The Constitutional source of a circuit court’s jurisdiction does not carry with it a license to act in ways inconsistent with controlling statutory law. In re D.W. (People v. Lisa M.), 214 Ill.2d 289, 827 N.E.2d 466, 480 (Ill. 2005); In re Lawrence M., 172 Ill. 2d 523, 529, 670 N.E.2d 710, (Ill. 1996), citing In re M.M., 156 Ill. 2d 53, 75, 619 N.E.2d 702, (Ill. 1993) (Miller, C.J., concurring, joined by Bilandic, J.)

            A void judgment, order, or decree is one in which the rendering court lacked subject-matter jurisdiction, lacked personnel jurisdiction, lacked the inherent power or authority to make or enter or enforce the particular order involved. In re D.W. (People v. Lisa M.), 214 Ill.2d 289, 827 N.E.2d 466, 480 (Ill. 2005); People v. Thompson, 209 Ill.2d 19, 23, 805 N.E.2d 1200, 1203 (Ill. 2004); Sarkissian v. Chicago Board of Education, 201 Ill.2d 95, 103, 776 N.E.2d 195, (Ill. 2002), quoting Barnard v. Michael, 392 Ill. 130, 135, 63 N.E.2d 858 (1945).  A judge should not proceed in any action in which the judge does not have subject-matter jurisdiction, since she has no lawful authority to act. Any acts made without jurisdiction are void.

FRAUD UPON THE COURT BY PROSECUTOR OR COMPLAINANT

INVALIDATES ALL ORDERS OF COURT

            Fraud upon the court in obtaining a complaint, information, or indictment invalidates all orders of the court and causes the case to be null and void ab initio.  “Fraud upon the court” has been defined by the 7th Circuit Court of Appeals to “embrace that species of fraud which does, or attempts to, defile the court itself, or is a fraud perpetrated by officers of the court so that the judicial machinery can not perform in the usual manner its impartial task of adjudging cases that are presented for adjudication.” Kenner v. C.I.R., 387 F.3d 689 (1968); 7 Moore’s Federal Practice, 2d ed., p. 512, ¶ 60.23. The 7th Circuit further stated “a decision produced by fraud upon the court is not in essence a decision at all, and never becomes final.”

 It is also clear and well-settled Illinois law that any attempt to commit “fraud upon the court” vitiates the entire proceeding. People v. Sterling, 357 Ill. 354; 192 N.E. 229 (1934) (“The maxim that fraud vitiates every transaction into which it enters applies to judgments as well as to contracts and other transactions.”); Moore v. Sievers, 336 Ill. 316; 168 N.E. 259 (1929) (“The maxim that fraud vitiates every transaction into which it enters …”); In re Village of Willowbrook, 37 Ill.App.2d 393 (1962) (“It is axiomatic that fraud vitiates everything.”); Dunham v. Dunham, 57 Ill.App. 475 (1894), affirmed 162 Ill. 589 (1896); Skelly Oil Co. v. Universal Oil Products Co., 338 Ill.App. 79, 86 N.E.2d 875, 883-4 (1949); Stasel v. The American Home Security Corporation, 362 Ill. 350; 199 N.E. 798 (1935).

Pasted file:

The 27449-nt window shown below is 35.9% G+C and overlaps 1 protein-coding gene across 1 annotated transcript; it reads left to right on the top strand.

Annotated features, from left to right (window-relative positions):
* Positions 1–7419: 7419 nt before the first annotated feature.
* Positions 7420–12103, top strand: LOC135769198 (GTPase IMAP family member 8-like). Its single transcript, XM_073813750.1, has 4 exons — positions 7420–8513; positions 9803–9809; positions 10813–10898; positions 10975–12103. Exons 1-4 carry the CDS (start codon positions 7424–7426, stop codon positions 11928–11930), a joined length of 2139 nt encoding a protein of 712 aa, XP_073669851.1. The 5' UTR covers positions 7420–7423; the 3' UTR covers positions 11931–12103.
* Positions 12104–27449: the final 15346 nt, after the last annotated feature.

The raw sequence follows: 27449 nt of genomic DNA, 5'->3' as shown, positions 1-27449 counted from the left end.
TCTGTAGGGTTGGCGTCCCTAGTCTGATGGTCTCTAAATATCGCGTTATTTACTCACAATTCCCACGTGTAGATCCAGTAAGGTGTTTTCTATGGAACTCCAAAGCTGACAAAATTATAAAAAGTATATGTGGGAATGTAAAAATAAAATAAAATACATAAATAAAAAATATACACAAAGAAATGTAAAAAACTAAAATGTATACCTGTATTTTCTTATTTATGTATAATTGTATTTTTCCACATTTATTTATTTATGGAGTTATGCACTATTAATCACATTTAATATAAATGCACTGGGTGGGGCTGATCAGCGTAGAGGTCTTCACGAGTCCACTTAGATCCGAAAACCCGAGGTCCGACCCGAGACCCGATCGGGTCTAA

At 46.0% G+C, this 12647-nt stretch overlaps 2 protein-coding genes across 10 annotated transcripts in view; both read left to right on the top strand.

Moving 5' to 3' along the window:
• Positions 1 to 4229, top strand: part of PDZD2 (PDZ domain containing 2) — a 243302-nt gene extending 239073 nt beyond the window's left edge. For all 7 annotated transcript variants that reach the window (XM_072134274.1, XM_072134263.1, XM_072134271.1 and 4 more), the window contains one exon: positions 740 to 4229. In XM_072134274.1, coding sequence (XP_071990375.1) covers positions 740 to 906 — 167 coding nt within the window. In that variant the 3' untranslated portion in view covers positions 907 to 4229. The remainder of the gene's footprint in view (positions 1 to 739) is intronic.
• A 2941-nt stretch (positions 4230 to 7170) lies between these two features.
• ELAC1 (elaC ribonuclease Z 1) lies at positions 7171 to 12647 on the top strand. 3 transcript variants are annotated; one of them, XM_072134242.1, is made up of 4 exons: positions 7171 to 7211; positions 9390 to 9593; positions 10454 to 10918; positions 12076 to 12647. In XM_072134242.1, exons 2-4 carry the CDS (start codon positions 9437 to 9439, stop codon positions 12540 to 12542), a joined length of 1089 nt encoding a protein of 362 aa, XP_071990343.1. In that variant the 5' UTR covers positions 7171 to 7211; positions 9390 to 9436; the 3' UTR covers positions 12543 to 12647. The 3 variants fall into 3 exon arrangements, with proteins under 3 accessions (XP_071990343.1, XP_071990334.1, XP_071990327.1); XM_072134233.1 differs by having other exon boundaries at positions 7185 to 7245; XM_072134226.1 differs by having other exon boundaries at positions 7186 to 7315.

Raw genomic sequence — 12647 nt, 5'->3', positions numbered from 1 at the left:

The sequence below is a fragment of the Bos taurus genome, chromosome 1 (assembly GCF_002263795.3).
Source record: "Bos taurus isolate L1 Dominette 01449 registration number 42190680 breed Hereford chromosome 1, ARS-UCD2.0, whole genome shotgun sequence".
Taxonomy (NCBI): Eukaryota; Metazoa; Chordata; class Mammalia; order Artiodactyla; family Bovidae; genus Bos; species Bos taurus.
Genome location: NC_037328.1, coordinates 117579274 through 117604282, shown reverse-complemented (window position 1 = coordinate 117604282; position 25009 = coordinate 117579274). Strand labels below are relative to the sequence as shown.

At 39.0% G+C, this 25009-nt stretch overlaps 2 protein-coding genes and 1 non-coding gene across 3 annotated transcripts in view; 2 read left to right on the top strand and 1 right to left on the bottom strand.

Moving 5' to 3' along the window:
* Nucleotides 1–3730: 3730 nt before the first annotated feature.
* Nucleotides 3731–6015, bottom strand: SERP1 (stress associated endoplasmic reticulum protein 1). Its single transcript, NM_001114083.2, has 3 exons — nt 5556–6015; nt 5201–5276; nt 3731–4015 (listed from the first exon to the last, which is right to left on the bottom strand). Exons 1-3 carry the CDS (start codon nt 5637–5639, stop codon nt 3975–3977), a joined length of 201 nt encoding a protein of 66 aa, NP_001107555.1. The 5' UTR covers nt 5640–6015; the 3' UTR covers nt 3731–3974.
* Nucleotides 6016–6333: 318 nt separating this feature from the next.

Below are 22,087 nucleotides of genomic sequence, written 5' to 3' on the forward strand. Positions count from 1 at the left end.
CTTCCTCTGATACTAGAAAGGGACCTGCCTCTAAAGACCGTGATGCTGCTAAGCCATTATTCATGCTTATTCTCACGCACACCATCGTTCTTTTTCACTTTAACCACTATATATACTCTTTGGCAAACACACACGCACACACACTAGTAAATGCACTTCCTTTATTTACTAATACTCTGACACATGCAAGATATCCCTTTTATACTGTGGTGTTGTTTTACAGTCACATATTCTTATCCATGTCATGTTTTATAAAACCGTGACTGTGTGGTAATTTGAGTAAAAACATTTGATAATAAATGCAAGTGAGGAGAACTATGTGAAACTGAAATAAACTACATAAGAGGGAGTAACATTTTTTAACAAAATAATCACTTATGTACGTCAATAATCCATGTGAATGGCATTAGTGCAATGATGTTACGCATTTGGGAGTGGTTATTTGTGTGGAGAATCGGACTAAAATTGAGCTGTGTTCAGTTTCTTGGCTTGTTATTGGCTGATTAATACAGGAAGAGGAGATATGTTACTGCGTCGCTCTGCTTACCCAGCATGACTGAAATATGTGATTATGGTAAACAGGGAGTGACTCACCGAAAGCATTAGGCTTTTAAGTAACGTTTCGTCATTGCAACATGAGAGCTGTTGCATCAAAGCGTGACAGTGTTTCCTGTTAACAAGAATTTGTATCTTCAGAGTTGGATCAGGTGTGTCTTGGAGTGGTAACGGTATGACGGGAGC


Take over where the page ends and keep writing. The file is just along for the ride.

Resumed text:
Under Illinois and Federal law, when any officer of the court has committed “fraud upon the court”, the orders and judgment resulting from such fraud on that court are void, of no legal force or effect.

In this case the fraud consisted of the Illinois Attorney General fraudulently claiming to have the authority to prosecute vendor fraud without the at least minimal participation and knowledge of the States Attorney of Cook County, the State fraudulently presenting the law to the court and ignoring the Supremacy clause as well as the State Codes and Rules, the State fraudulently claiming Defendant had committed a crime, the State fraudulently claiming that the indictment was legally sufficient, the State fraudulently claiming that the statute of limitations had not run out, the State fraudulently agreeing with the court that Federal Medicaid Code was not applicable in this case of Medicaid vendor fraud,

JUDICIAL TRESPASSERS OF THE LAW

The Illinois Supreme Court has held that "if the magistrate has not such jurisdiction, then he and those who advise and act with him, or execute his process, are trespassers." Von Kettler et.al. v. Johnson, 57 Ill. 109 (1870)

Under Federal law which is applicable to all states, the U.S. Supreme Court stated that if a court is "without authority, its judgments and orders are regarded as nullities. They are not voidable, but simply void; and form no bar to a recovery sought, even prior to a reversal in opposition to them. They constitute no justification; and all persons concerned in executing such judgments or sentences, are considered, in law, as trespassers." Elliot v. Piersol, 1 Pet. 328, 340, 26 U.S. 328, 340 (1828)

The Illinois Supreme Court held that if a court "could not hear the matter upon the jurisdictional paper presented, its finding that it had the power can add nothing to its authority, - it had no authority to make that finding." The People v. Brewer, 128 Ill. 472, 483 (1928). The judges listed below had no legal authority (jurisdiction) to hear or rule on certain matters before them. They acted without any jurisdiction.

When judges act when they do not have jurisdiction to act, or they enforce a void order (an order issued by a judge without jurisdiction), they become trespassers of the law,and are engaged in treason (see below).

The Court in Yates v. Village of Hoffman Estates, Illinois, 209 F.Supp. 757 (N.D. Ill. 1962) held that "not every action by a judge is in exercise of his judicial function. ... it is not a judicial function for a judge to commit an intentional tort even though the tort occurs in the courthouse."